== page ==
These Advanced Yoga Poses May Look Intimidating, But You’ve Got This
As their name suggests, they are usually reserved for seasoned yogis because they're more challenging to do than your standard downward-facing dog and sun salutations. So if you're up the challenge, keep reading to learn how to do five advanced yoga poses step by step. And yes, that includes how to nail the elusive headstand.
1. Extended triangle pose
The extended triangle pose, also known as Utthita Trikonasana, may look simple, but it's surprisingly difficult. It requires a lot of strength and flexibility, but the extra effort is worth the benefits.
Rachel Land, a Yoga Medicine therapeutic specialist, says the pose helps build leg and hip strength, increases hamstring and adductor flexibility, activates the side body, and opens up the chest. Here are Land's instructions for doing the extended triangle pose:
- Starting in warrior II with your right knee bent, straighten your right leg and hinge at your hip to connect your right hand to your right thigh, calf, or foot.
- Press into the ball of your front foot and micro-bend your knee, feeling your thigh and calf muscles engage around the joint.
- Drive down through the outer edge of your left foot and engage the left side of your waist, as if you're trying to side-bend toward the ceiling, encouraging your right hand to hover off your leg rather than resting there.
- Finally, draw your left shoulder blade back toward your spine to help turn your chest toward your mat's long edge. Take a few breaths here and then repeat on the other side.
Mastering the art of the yoga headstand is no easy feat, but you can get there (yep, even you naysayers) if you follow this step-by-step process and go slow, preferably with an instructor to spot you. Here's how yoga teacher and mindset expert Melissa Ruiz recommends doing it:
- Start in downward-facing dog.
- Drop your knees and forearms.
- Interlace your fingers and push the front of your head into your interlaced fingers.
- Find the portion of your head that feels most comfortable to balance. Go slow.
- Activate your forearms, tuck your toe, and lift your hips.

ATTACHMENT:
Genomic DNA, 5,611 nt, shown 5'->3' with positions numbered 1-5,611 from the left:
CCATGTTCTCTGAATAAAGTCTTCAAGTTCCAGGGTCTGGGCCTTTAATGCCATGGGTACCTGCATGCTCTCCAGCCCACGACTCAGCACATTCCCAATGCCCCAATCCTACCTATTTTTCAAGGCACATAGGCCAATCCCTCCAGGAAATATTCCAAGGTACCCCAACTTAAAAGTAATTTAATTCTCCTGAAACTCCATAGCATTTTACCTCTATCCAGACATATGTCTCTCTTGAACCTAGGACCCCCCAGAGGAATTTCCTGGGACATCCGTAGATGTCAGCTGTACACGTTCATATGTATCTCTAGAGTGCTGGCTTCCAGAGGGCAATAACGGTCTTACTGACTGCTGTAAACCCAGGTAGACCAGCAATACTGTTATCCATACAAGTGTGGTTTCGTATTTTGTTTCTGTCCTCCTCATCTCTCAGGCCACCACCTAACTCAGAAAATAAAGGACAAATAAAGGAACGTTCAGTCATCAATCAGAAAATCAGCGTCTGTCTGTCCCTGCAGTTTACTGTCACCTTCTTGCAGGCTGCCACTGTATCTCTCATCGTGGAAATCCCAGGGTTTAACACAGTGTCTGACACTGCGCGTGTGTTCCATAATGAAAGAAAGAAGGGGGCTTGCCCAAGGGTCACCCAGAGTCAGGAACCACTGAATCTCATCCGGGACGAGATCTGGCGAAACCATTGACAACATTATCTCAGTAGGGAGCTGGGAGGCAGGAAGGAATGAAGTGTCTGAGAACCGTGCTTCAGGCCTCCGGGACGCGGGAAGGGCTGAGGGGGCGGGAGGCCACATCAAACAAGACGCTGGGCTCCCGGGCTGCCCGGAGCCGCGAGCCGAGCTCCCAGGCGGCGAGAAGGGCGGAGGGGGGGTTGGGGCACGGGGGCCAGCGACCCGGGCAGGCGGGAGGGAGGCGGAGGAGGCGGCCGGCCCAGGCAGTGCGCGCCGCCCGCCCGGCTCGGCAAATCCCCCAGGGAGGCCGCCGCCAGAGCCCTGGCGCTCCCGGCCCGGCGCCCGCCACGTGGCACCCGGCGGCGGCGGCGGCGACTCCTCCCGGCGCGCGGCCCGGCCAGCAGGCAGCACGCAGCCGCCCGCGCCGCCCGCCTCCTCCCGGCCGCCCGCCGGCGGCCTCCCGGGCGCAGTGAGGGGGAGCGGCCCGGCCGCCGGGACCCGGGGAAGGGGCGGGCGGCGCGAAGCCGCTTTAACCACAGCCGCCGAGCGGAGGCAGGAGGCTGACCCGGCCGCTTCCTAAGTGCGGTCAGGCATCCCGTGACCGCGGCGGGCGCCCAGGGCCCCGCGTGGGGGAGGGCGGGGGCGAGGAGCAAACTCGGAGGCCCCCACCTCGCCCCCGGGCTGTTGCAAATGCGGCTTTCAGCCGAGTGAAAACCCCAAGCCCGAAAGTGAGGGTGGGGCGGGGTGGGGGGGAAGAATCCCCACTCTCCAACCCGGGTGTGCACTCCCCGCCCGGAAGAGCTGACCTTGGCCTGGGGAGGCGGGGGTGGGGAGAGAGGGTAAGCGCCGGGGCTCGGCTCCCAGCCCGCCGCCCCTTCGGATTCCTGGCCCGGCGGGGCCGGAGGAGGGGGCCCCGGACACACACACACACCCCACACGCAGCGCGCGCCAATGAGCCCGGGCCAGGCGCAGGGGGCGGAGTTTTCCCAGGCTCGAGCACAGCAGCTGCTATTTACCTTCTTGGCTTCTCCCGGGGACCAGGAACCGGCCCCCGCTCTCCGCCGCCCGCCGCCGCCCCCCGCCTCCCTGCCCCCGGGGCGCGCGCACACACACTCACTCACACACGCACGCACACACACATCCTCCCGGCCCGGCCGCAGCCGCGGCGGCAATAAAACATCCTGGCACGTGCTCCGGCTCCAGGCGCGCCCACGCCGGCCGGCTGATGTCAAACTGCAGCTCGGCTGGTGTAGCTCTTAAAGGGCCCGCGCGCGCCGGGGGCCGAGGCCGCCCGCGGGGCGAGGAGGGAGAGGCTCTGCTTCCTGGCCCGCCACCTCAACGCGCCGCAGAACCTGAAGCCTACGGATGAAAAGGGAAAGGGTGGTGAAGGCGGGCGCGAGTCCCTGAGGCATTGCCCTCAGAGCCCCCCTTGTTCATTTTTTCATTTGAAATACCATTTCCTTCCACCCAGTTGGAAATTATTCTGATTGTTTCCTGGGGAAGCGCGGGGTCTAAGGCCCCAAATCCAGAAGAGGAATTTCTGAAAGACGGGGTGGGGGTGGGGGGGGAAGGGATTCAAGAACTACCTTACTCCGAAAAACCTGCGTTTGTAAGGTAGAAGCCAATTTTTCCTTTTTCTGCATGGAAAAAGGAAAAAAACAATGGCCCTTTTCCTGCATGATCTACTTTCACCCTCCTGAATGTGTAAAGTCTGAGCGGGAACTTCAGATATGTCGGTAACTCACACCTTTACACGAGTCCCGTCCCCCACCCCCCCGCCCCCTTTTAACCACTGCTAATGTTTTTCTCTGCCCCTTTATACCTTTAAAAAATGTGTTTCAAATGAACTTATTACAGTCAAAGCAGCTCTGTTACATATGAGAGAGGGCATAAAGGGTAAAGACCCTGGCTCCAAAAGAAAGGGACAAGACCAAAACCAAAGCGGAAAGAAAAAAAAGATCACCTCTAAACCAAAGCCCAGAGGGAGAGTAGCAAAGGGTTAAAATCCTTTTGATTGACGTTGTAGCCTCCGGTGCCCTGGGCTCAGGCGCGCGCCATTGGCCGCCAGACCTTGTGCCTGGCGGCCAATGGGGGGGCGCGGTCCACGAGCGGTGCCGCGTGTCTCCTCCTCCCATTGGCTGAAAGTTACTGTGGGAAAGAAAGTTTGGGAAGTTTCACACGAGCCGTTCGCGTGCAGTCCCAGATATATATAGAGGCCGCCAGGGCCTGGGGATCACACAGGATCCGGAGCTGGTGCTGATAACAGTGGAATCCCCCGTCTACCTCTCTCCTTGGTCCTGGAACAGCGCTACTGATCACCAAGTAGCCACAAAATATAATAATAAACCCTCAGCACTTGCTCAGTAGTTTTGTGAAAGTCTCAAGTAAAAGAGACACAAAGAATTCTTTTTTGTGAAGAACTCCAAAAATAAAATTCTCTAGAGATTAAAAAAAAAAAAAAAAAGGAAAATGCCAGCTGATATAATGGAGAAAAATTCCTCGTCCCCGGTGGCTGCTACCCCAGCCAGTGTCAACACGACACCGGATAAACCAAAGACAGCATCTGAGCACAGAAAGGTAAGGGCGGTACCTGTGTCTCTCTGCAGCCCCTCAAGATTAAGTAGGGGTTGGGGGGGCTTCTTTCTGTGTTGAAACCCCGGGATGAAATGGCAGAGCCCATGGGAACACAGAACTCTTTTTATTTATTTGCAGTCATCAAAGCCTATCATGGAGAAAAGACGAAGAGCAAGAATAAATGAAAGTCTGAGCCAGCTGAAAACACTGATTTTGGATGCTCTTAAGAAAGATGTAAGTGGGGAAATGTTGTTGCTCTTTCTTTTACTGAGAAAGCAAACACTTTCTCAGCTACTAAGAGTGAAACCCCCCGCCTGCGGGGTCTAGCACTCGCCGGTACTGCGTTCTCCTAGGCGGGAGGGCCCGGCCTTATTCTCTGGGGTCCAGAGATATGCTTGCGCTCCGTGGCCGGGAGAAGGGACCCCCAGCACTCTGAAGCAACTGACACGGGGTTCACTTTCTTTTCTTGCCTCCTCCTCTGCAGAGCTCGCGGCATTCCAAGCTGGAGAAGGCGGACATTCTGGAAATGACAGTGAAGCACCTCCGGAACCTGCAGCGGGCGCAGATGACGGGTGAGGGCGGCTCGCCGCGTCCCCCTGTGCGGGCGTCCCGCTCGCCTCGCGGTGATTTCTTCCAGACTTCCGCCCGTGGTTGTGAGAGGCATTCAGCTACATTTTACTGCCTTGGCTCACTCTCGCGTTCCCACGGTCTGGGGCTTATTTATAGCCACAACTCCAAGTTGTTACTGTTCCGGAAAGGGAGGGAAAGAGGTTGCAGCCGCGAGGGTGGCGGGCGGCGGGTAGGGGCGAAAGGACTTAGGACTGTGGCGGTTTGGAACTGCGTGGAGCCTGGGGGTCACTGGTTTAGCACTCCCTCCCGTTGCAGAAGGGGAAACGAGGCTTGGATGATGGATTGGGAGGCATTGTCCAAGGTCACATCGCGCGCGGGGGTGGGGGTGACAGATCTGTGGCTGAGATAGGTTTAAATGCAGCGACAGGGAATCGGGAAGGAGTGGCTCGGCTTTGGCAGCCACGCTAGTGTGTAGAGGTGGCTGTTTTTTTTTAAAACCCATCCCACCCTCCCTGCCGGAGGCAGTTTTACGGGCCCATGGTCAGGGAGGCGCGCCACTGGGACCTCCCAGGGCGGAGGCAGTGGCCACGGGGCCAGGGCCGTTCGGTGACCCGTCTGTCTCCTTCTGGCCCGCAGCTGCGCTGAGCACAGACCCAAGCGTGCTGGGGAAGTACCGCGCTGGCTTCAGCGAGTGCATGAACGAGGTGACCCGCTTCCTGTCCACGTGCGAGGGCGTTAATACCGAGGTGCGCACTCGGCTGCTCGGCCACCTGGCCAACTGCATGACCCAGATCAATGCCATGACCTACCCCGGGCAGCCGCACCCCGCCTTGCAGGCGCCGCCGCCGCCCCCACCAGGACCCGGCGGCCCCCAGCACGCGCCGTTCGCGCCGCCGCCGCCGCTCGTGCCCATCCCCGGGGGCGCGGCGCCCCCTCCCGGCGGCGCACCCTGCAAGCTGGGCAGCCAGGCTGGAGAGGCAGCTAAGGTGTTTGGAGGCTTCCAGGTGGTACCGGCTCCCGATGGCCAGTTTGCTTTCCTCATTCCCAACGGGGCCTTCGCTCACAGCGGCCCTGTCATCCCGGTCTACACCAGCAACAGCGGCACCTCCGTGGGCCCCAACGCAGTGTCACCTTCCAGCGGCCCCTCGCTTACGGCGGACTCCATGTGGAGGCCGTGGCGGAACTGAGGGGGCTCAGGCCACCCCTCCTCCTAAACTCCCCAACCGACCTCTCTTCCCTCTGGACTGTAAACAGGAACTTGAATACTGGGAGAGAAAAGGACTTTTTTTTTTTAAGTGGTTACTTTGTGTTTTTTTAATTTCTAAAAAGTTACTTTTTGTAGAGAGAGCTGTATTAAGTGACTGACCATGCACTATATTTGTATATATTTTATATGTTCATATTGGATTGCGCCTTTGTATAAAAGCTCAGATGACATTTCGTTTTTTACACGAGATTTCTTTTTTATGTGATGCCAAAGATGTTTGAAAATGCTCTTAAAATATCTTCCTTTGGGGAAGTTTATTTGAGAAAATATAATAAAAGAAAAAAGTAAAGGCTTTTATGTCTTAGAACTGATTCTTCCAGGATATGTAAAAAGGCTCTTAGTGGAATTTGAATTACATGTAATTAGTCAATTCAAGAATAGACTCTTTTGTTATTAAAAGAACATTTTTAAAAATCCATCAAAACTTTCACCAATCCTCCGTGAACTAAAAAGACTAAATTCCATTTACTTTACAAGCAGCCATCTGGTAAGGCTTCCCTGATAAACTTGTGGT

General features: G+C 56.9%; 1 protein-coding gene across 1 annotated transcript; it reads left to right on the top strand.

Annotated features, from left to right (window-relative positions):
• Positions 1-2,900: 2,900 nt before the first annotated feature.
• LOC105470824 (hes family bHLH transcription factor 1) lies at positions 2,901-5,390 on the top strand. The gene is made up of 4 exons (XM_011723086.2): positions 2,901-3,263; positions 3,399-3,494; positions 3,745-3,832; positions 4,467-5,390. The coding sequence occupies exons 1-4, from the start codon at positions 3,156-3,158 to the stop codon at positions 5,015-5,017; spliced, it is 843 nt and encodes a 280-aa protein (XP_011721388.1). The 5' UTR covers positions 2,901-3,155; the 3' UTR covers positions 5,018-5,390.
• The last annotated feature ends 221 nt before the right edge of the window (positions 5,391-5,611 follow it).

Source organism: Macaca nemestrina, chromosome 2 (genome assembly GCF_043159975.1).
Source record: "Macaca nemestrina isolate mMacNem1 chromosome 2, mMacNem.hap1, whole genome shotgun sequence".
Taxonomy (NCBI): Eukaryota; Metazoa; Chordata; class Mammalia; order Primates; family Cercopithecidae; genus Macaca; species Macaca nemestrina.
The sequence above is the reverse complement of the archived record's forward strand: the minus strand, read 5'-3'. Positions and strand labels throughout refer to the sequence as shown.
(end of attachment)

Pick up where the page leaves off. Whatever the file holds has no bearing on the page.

- Once you have a stable and comfortable foundation, walk your feet closer to yourself.
- Bring one knee to your chest and then the other. Stay here and find balance. Once you're ready, extend both legs into a headstand.
- Focus your gaze on something that's not moving and activate your core and forearms. Don't forget to breathe.
3. Crow pose
Want to step up your upper body strength? Give the crow pose a go. Other unexpected benefits include increased strength in your abs, hip flexors, adductors, and hamstrings, Land says. Not to mention conquering the fear of falling on your face and learning how to trust yourself. Follow Land's step-by-step instructions below:
- Start in a standing forward fold. Bend your knees and plant your palms shoulder-width apart on your mat.
- Spread your weight evenly over all 10 knuckles, all 10 fingertips, and across both palms.
- Bend your elbows, then rise to your tiptoes and wrap your knees around your upper arms' outsides.
- Magnetize your thighs and elbows toward the midline as if you're squeezing a beach ball between them.
- Scoop your navel toward your spine and look forward past your fingertips.
- Follow your gaze, leaning forward over the fulcrum of your hands until your head and shoulders start to balance the weight of your legs.
- When you feel light on your tiptoes, squeeze your heels toward your sit bones, and take flight.
4. Bird of paradise
The bird of paradise standing pose is no joke. It requires a serious mix of strength, balance, and flexibility, which makes it perfect for advanced yogis. Find the step-by-step from Ruiz here:
- Begin in extended side angle pose with your left arm pointing toward the floor and reaching the right arm above your head away from your body, creating a straight line from the bottom of your foot toward the tip of your fingers.
- Take your left arm and needle it through your leg.
- Bring your top arm behind your back, taking a half bind, and interlace your fingertips.
- Rotate the heart up and meet your back foot with your other foot towards the top of your mat.
- Start shifting your weight towards the right foot (or the leg that is not holding the bind).
- Take the leg that's holding the bind, and get on your tiptoes.
- Use the bind you've been holding to slowly start lifting your chest and, eventually, your leg.
- To take it up a notch, you can also extend the leg holding the bind and get into a standing split. If you've made it this far, you're the real yoga MVP.
5. Wheel pose
Given that we're so used to being hunched over our phones and computers for hours on end, backbends like the wheel pose can provide great relief—but can be difficult to master. The wheel pose requires an extreme range of motion in shoulder flexion and wrist, spine, and hip extension. "It creates a rare opportunity to strengthen the back body and arms while stretching the chest, side ribs, abdomen, and hip flexors," Land says. "It also reminds us that it takes strength to allow space for vulnerability."
Keep reading for instructions on how to try the wheel pose:
- Lie down on your back and set up in bridge pose with your hands on either side of your ears with fingers turned back toward your shoulders.
- Lengthen your sacrum and cinch in around your waist to create lightness in your lower body. Then press down into your hands to lift your shoulders off the floor.
- Pause for a moment putting a bit of weight on the crown of your head. Allow your elbows to widen slightly so that you can scoop your shoulder-blades together beneath you.
- Straighten your arms to lift your head off the floor. Use the strength in your legs to lean your chest toward the head end of your mat. Breathe into the space you are creating in your chest.
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